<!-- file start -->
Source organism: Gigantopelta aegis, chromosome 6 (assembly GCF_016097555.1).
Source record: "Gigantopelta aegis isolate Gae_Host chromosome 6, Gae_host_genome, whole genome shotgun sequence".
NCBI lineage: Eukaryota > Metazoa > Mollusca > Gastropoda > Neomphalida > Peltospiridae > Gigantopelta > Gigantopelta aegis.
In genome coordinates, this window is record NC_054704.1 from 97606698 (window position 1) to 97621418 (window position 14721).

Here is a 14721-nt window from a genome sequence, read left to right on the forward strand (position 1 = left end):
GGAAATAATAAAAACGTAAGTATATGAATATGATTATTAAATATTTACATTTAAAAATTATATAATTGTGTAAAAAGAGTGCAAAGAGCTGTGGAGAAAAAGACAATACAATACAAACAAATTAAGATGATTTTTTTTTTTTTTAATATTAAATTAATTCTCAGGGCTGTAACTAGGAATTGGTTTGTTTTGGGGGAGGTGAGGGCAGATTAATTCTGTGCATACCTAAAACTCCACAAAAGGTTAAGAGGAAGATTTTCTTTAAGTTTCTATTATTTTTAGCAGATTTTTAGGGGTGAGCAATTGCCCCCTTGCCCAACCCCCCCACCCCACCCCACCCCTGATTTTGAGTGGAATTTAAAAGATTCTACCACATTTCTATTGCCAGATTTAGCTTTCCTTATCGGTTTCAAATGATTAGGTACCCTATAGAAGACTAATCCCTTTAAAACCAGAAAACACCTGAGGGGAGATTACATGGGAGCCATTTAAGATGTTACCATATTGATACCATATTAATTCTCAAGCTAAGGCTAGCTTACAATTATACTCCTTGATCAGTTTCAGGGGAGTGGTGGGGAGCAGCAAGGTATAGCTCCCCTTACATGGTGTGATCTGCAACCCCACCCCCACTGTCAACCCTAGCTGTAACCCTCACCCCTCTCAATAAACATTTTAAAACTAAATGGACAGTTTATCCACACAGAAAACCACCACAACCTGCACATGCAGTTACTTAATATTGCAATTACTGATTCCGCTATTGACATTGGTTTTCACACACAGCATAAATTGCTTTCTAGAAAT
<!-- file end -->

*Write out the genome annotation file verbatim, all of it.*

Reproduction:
Source organism: Gigantopelta aegis, chromosome 6 (assembly GCF_016097555.1).
Source record: "Gigantopelta aegis isolate Gae_Host chromosome 6, Gae_host_genome, whole genome shotgun sequence".
NCBI lineage: Eukaryota > Metazoa > Mollusca > Gastropoda > Neomphalida > Peltospiridae > Gigantopelta > Gigantopelta aegis.
In genome coordinates, this window is record NC_054704.1 from 97606698 (window position 1) to 97621418 (window position 14721).

Here is a 14721-nt window from a genome sequence, read left to right on the forward strand (position 1 = left end):
GGAAATAATAAAAACGTAAGTATATGAATATGATTATTAAATATTTACATTTAAAAATTATATAATTGTGTAAAAAGAGTGCAAAGAGCTGTGGAGAAAAAGACAATACAATACAAACAAATTAAGATGATTTTTTTTTTTTTTAATATTAAATTAATTCTCAGGGCTGTAACTAGGAATTGGTTTGTTTTGGGGGAGGTGAGGGCAGATTAATTCTGTGCATACCTAAAACTCCACAAAAGGTTAAGAGGAAGATTTTCTTTAAGTTTCTATTATTTTTAGCAGATTTTTAGGGGTGAGCAATTGCCCCCTTGCCCAACCCCCCCACCCCACCCCACCCCTGATTTTGAGTGGAATTTAAAAGATTCTACCACATTTCTATTGCCAGATTTAGCTTTCCTTATCGGTTTCAAATGATTAGGTACCCTATAGAAGACTAATCCCTTTAAAACCAGAAAACACCTGAGGGGAGATTACATGGGAGCCATTTAAGATGTTACCATATTGATACCATATTAATTCTCAAGCTAAGGCTAGCTTACAATTATACTCCTTGATCAGTTTCAGGGGAGTGGTGGGGAGCAGCAAGGTATAGCTCCCCTTACATGGTGTGATCTGCAACCCCACCCCCACTGTCAACCCTAGCTGTAACCCTCACCCCTCTCAATAAACATTTTAAAACTAAATGGACAGTTTATCCACACAGAAAACCACCACAACCTGCACATGCAGTTACTTAATATTGCAATTACTGATTCCGCTATTGACATTGGTTTTCACACACAGCATAAATTGCTTTCTAGAAAT